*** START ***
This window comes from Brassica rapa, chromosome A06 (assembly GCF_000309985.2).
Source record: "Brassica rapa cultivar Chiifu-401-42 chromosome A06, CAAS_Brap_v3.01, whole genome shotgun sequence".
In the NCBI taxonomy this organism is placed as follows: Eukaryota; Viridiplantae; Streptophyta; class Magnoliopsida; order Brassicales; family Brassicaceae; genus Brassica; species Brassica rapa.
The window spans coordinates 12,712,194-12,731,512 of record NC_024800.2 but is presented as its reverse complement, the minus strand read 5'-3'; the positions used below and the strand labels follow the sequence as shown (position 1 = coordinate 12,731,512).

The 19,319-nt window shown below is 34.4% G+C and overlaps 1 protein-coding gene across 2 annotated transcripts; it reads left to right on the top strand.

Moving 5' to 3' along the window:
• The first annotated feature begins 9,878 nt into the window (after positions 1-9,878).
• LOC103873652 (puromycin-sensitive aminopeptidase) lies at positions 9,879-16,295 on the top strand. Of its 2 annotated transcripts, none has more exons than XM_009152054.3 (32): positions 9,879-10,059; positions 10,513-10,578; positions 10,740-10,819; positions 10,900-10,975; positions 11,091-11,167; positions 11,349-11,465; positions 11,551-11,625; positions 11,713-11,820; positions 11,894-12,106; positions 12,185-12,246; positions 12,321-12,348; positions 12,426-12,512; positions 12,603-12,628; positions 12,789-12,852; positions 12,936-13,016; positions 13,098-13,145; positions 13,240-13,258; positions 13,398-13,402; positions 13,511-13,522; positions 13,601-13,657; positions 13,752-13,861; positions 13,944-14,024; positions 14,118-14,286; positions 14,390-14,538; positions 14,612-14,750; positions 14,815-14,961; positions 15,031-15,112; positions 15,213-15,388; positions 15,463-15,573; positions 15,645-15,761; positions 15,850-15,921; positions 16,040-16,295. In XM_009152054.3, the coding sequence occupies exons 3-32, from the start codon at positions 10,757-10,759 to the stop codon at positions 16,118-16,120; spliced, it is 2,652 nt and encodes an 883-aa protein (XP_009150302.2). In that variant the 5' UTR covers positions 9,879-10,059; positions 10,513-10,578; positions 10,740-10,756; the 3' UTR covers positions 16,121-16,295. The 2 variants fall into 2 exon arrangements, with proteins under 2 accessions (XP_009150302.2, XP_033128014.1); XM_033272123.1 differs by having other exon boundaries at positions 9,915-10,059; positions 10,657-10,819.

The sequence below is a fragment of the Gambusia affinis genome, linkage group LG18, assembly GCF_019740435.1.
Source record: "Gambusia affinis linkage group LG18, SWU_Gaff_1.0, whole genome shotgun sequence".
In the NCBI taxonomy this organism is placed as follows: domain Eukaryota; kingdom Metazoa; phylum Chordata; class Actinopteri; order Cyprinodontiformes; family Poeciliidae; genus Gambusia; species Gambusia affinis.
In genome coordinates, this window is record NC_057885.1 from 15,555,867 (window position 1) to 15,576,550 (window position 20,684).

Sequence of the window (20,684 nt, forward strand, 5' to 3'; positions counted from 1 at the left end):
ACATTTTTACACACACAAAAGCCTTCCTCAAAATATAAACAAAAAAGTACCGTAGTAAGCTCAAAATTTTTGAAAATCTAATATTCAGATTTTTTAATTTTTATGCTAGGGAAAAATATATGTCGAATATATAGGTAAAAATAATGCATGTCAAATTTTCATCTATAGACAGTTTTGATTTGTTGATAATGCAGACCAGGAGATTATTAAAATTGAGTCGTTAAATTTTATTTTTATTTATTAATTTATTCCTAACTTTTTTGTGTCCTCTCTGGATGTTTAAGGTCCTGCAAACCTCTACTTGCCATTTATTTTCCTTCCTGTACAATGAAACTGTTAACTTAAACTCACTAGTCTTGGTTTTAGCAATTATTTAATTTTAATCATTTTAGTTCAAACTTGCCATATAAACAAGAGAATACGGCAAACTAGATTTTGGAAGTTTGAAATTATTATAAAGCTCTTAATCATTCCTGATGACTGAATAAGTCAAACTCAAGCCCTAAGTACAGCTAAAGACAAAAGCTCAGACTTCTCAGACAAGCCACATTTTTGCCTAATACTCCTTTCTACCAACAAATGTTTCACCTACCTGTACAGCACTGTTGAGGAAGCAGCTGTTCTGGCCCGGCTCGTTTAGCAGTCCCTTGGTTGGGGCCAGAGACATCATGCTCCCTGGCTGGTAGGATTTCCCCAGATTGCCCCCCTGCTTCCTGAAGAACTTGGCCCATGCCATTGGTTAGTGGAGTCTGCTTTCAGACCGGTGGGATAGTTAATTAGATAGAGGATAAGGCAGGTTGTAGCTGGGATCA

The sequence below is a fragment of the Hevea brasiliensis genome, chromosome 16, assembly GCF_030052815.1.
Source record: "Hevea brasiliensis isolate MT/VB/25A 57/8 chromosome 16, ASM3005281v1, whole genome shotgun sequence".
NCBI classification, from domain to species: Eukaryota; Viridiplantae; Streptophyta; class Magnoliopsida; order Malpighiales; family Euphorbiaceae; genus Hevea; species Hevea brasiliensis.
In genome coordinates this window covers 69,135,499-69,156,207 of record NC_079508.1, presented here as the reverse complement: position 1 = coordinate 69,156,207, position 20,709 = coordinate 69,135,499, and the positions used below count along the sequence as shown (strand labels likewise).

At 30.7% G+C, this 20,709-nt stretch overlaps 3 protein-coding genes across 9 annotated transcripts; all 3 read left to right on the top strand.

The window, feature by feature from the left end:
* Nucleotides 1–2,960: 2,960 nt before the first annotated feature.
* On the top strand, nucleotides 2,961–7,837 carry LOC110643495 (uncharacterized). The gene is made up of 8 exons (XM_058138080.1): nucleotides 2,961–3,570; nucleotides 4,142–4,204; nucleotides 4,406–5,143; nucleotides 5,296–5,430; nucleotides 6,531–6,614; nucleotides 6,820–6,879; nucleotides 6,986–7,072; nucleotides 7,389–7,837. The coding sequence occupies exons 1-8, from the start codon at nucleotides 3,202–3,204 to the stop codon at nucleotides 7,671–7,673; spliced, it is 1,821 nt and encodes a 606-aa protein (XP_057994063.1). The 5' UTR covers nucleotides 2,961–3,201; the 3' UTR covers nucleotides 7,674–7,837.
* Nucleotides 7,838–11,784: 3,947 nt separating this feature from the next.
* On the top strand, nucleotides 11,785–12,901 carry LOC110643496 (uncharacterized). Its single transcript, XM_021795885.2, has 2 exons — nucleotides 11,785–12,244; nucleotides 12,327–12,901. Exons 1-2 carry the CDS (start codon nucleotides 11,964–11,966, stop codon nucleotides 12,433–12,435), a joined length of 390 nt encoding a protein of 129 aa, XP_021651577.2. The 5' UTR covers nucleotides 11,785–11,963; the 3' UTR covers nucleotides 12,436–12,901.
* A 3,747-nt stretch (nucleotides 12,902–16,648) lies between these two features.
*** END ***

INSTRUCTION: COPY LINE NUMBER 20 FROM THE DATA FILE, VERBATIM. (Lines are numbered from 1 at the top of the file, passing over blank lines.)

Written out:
The window, feature by feature from the left end: